The government is planning a string of measures to tone up functioning, weed out corruption and make its large army of employees responsive to popular expectations, chief minister Buddhadeb Bhattacharjee told The Telegraph in an interview.

Bhattacharjee said the government will soon unveil a policy of productivity-based assessment for its employees who are heavily unionised and are often perceived as a hurdle in the way of implementation of policies.

“We are giving finishing touches to the policy which will be unveiled in a day or two,” Bhattacharjee said, adding that the government will now act tough with shirkers. “The existing law has given us the powers to be tough.”

Providing a measure of its resolve to combat corruption in high places, the government — with Bhattacharjee taking the initiative — has cleared the decks for the suspension of two senior bureaucrats on charges of corruption and misconduct.

The officials refused to comment.

In a one-and-half hour interview, Bhattacharjee spoke about his agenda for industrialisation of Bengal, shared his concerns about the role of Citu, the monolithic labour arm of the CPM, and his plans for the youth of Bengal, from where the younger generation is moving away in search of jobs or business opportunities.

Bhattacharjee said Bengal is set to witness an explosion in information technology with Wipro already committed to invest and many national and international companies like the Tatas and IBM planning to invest in a big way. The government is planning to attract investments in the IT sector by offering land as incentive and focusing on skilled human resources.

Already, international giants like IBM and a few Japanese firms have promised to start training projects either singly or in collaboration with state run-organisations like IIIT or Webel.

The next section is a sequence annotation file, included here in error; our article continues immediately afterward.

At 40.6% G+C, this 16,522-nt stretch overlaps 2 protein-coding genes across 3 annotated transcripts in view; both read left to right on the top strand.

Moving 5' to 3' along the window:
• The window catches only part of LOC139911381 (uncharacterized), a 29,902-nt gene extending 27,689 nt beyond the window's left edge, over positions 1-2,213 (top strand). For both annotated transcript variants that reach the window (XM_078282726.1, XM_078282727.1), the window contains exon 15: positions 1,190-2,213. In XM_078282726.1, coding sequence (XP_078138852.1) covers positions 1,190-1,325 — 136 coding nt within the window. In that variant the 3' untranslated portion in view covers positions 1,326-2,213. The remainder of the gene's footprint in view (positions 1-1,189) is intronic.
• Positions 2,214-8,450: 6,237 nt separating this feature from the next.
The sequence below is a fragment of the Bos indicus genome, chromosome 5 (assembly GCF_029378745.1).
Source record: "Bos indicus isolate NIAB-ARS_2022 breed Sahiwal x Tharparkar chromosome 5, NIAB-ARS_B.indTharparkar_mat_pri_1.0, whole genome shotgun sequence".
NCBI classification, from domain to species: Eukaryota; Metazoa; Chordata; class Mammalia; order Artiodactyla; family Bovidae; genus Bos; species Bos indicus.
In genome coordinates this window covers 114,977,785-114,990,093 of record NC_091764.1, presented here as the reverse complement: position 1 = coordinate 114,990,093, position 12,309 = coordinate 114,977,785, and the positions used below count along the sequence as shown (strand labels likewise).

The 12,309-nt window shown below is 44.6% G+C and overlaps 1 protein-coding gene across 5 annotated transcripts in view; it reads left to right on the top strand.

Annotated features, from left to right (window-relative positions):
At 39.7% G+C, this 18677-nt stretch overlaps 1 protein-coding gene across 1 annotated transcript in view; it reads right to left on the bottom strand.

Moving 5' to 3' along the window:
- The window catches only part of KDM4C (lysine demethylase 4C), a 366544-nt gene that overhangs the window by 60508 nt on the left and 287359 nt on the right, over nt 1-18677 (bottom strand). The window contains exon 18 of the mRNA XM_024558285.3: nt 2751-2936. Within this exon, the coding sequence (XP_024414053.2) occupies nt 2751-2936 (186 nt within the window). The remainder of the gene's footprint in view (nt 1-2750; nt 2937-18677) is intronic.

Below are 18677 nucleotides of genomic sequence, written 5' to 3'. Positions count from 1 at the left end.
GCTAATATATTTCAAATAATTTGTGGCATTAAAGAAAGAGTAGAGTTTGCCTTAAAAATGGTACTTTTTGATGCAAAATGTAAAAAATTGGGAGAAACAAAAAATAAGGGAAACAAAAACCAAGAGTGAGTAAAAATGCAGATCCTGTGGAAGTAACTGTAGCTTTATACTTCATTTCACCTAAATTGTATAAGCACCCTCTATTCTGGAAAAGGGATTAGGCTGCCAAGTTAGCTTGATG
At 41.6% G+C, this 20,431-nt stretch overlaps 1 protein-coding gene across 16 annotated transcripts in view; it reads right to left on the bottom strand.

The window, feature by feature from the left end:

Among the IT areas now in Bhattacharjee’s focus are e-commerce and e-training where he feels the growth potential is enormous.

Discounting media reports that Haldia Petrochemicals was a stillborn project, Bhattacharjee said the venture was sound, drawing huge downstream investments and benefitting other states in the region. “Our products are superior to Reliance’s,” the chief minister claimed.

The government has received concrete investment proposals for a second plant from Mitsubishi Chemical Company and South Asian Chemicals Company, he added.

Bhattacharjee, just a little more than a week into his job, said Citu, which in the past had opposed the government’s privatisation plans, was falling in line as it had realised that political, industrial and trade union norms were changing across the world. He said he had made it clear to the CPM that he would not accept any day-to-day interference in the working of the government, even if it meant shuffling pro and anti-CPM officials in key districts before the elections.    


 
 
CALCUTTA WEATHER 
 
 
 
 

Temperature

Maximum: 29.9°C (+l)
Minimum: 19.9°C (+2)

Rainfall:

NIL

Relative humidity

Maximum: 96%,
Minimum: 58%

Today

Partly cloudy day. Mainly clear night. Minimum temperature likely to be around 19°C.